Too Much Coverage for Lindsay and LeBron
Large majorities say news organizations gave too much coverage last week to Lohan’s legal woes (71%) and James’ announcement (61%), but majorities say the press gave the right amount of coverage to the heat wave that hit eastern and southern states (58%) and to the continuing oil leak in the Gulf of Mexico (53%).
While women were more likely than men to have heard a lot about Lohan’s troubles, the sexes were equally likely to say the story got too much coverage: 73% of men say this and 70% of women. On the other hand, men were more likely than women both to have heard a lot about James’ move and to say that the story got too much coverage (68% vs. 55%).
Opinions about the amount of coverage given to the economy and the situation in Afghanistan are more divided. About four-in-ten (42%) say news organizations gave the right amount of coverage to the economy while 45% say they gave the economy too little coverage. Just 8% say they gave the economy too much coverage. In two surveys earlier this year – in February and April – the balance tilted more toward the right amount of coverage. In each, 46% said news organizations were giving the right amount of coverage to the economy and 34% said they were giving it too little coverage.
Currently, 47% say news organizations are giving too little coverage to the situation and events in Afghanistan, 40% say they are giving the right amount of coverage and 6% say too little coverage. In October 2009, 46% said right amount, 39% said too little and 11% said too much coverage.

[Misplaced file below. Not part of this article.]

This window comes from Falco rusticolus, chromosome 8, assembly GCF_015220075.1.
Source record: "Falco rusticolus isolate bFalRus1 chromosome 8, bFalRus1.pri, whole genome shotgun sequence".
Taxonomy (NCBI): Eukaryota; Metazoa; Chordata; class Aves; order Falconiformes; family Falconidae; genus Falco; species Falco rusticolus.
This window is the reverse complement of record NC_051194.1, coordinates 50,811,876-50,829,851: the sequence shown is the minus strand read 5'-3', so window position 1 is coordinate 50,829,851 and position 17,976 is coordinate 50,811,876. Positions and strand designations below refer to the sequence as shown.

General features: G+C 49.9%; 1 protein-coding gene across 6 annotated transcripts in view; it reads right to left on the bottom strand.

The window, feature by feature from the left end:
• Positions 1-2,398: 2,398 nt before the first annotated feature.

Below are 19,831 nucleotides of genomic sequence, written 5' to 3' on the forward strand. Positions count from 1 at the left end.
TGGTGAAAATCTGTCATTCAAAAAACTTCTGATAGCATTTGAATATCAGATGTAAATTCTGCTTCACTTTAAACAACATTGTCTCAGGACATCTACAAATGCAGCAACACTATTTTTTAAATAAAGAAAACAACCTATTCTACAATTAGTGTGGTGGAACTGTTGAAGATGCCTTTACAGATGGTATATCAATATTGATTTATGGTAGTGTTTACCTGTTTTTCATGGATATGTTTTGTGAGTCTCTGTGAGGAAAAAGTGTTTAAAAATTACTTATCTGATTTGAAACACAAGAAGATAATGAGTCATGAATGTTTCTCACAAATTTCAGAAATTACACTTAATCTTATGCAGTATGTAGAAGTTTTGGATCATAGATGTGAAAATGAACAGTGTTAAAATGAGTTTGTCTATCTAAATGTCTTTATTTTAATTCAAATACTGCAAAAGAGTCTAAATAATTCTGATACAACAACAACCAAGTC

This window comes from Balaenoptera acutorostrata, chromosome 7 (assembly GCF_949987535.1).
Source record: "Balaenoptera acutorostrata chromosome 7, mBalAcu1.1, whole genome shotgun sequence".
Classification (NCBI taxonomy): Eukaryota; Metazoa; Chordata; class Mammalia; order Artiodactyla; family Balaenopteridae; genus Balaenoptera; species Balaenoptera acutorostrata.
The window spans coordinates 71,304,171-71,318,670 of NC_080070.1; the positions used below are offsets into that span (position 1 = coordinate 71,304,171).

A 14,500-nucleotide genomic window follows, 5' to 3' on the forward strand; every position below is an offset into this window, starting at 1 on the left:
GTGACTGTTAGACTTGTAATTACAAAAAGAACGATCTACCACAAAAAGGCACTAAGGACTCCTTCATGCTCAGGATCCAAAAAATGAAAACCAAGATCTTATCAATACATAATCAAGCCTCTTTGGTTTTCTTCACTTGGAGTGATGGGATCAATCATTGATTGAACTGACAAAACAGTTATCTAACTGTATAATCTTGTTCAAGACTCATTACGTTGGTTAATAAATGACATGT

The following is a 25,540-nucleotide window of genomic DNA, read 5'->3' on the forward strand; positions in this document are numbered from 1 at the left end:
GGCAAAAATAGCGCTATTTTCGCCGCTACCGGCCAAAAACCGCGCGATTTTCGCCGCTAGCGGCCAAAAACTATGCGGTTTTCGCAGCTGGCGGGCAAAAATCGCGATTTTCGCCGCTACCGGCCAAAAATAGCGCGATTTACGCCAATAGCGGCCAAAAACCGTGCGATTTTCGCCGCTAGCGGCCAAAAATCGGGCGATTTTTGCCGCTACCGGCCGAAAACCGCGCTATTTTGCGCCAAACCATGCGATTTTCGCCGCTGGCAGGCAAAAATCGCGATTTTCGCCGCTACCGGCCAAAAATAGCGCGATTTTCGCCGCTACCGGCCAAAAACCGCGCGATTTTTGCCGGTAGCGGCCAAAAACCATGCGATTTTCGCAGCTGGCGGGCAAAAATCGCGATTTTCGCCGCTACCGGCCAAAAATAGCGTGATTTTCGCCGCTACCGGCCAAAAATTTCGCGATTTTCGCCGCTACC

These findings are based on the most recent installment of the weekly News Interest Index, an ongoing project of the Pew Research Center for the People & the Press. The index, building on the Center’s longstanding research into public attentiveness to major news stories, examines news interest as it relates to the news media’s coverage. The weekly survey is conducted in conjunction with The Project for Excellence in Journalism’s News Coverage Index, which monitors the news reported by major newspaper, television, radio and online news outlets on an ongoing basis. In the most recent week, data relating to news coverage were collected July 5-11, and survey data measuring public interest in the top news stories of the week were collected July 8-11, from a nationally representative sample of 1,001 adults.
About the News Interest Index